Materials from the eyes task and gender recognition task. All the images from these tasks were standardised: they were black and white, all the same size, they were all crops slightly above the eyebrows and at the bridge of the nose.

Eyes Task Baron Cohen 1997
An Example from Baron-Cohen’s eyes task.
Baron-Cohen et al 1997 eyes task revision
Another Example from Baron-Cohen’s eyes task.

In the eyes task, the photographs were coupled with two words which described a mental state. One of the words was the correct mental state displayed in the photograph and the other one was a foil. For example ‘happy’ and ‘sad’. The photographs were all appraised by a panel of independent judges to gain an accurate and reliable word for each photograph.

All of the foils and target mental states used in the eyes task.

  • 1 Concerned – Unconcerned
  • 2 Noticing you – Ignoring you
  • 3 Attraction – Repulsion
  • 4 Relaxed – Worried
  • 5 Serious message – Playful message
  • 6 Interested – Disinterested
  • 7 Friendly – Hostile
  • 8 Sad reflection – Happy reflection
  • 9 Sad thought – Happy thought
  • 10 Certain – Uncertain
  • 11 Far away focus – Near focus
  • 12 Reflective – Unreflective
  • 13 Reflective – Unreflective
  • 14 Cautious about something – Relaxed about something over there over there
  • 15 Noticing someone else – Noticing you
  • 16 Calm – Anxious
  • 17 Dominant – Submissive
  • 18 Fantasizing – Noticing
  • 19 Observing – Daydreaming
  • 20 Desire for you – Desire for someone else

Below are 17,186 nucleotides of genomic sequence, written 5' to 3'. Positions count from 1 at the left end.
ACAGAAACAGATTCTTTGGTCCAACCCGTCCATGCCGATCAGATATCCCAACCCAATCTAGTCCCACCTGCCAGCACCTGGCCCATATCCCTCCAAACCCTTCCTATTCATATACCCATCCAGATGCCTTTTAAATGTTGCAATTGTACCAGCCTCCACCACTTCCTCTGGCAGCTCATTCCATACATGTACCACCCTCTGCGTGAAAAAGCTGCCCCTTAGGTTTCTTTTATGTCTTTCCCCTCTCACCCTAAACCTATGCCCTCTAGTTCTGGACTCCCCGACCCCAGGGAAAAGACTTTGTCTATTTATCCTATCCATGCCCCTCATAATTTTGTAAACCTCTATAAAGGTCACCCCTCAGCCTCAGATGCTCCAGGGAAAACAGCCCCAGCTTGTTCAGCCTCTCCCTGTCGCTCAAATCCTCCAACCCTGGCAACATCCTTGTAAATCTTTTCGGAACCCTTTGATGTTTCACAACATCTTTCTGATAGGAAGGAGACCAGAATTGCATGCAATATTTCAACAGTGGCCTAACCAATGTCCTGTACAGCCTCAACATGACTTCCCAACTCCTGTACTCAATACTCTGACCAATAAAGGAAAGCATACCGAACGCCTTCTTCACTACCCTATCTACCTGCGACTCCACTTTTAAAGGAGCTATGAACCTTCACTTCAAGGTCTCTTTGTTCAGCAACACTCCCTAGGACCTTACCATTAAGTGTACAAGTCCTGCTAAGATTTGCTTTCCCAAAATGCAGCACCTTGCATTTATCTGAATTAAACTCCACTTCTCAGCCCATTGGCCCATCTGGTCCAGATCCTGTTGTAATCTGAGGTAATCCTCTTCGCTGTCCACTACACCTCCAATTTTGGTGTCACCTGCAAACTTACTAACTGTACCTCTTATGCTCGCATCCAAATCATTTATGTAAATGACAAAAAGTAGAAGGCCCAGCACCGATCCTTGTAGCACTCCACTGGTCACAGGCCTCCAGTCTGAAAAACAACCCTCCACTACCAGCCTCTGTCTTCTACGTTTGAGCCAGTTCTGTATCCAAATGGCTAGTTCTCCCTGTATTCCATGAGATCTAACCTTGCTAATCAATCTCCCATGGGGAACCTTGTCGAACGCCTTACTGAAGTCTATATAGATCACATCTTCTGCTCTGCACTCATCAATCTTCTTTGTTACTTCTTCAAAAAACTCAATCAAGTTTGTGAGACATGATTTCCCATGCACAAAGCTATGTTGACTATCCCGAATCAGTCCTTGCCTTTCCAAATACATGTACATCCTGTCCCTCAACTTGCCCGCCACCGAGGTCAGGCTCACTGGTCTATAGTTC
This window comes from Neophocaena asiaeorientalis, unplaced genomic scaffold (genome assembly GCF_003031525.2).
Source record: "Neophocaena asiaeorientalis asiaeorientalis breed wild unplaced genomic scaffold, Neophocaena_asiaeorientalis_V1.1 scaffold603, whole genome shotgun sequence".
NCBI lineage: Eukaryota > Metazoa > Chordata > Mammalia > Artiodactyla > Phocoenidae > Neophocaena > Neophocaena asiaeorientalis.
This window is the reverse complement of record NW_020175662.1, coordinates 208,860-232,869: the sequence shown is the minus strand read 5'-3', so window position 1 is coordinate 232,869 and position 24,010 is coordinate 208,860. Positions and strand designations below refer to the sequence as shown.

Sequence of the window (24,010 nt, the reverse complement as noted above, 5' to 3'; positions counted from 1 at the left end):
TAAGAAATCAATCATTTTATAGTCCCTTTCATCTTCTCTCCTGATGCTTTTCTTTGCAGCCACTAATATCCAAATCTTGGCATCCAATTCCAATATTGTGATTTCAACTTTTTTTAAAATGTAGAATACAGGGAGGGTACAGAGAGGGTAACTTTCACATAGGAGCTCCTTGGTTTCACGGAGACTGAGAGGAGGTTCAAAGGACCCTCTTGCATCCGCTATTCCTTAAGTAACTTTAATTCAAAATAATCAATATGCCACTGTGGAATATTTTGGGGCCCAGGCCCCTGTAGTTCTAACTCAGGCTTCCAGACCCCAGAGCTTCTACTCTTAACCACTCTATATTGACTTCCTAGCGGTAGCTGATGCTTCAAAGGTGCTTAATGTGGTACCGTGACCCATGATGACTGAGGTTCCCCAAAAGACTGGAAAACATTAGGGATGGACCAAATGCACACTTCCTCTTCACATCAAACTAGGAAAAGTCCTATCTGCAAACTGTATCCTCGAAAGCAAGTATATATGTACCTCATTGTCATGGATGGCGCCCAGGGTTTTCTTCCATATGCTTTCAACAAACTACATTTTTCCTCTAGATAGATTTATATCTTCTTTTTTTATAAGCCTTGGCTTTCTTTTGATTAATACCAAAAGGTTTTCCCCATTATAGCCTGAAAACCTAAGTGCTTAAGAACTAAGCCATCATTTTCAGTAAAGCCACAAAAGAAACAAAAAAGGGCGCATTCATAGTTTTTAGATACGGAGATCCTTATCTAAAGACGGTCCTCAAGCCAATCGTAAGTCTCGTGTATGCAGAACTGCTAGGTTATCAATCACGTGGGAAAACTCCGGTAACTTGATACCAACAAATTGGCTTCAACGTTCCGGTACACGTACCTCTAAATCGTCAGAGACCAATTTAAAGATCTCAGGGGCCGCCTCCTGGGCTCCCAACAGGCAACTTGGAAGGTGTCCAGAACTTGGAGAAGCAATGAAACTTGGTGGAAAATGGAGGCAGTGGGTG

• 21 Ignoring you  – Noticing you
  • 22 Nervous about you – Interested in you
  • 23 Flirtatious – Disinterested
  • 24 Sympathetic – Unsympathetic
  • 25 Decisive – Indecisive

The Gender Recognition Task

In the gender recognition task, photographs standardised exactly like those in the eyes task were used, but instead of being made to make a forced choice of mental states, participants were asked to identify the gender of the person in the photograph. This was a control task and controlled for face perception, perceptual discrimination and social perception.

The Basic Emotion Recognition Task

In the basic emotion recognition task participants were shown full faces. There were six full faces used in this task. Participants were required to identify the correct emotion (all of which were considered basic). This was another control task used by Baron-Cohen et al. (1997). This task was used to ensure that any findings from the eyes task were not due to failures in ability to recognise basic emotions.

The emotions used in the basic emotion recognition task:

  • Happy
  • Sad
  • Angry
  • Afraid
  • Disgusted
  • Surprised

Happé’s Strange Stories Task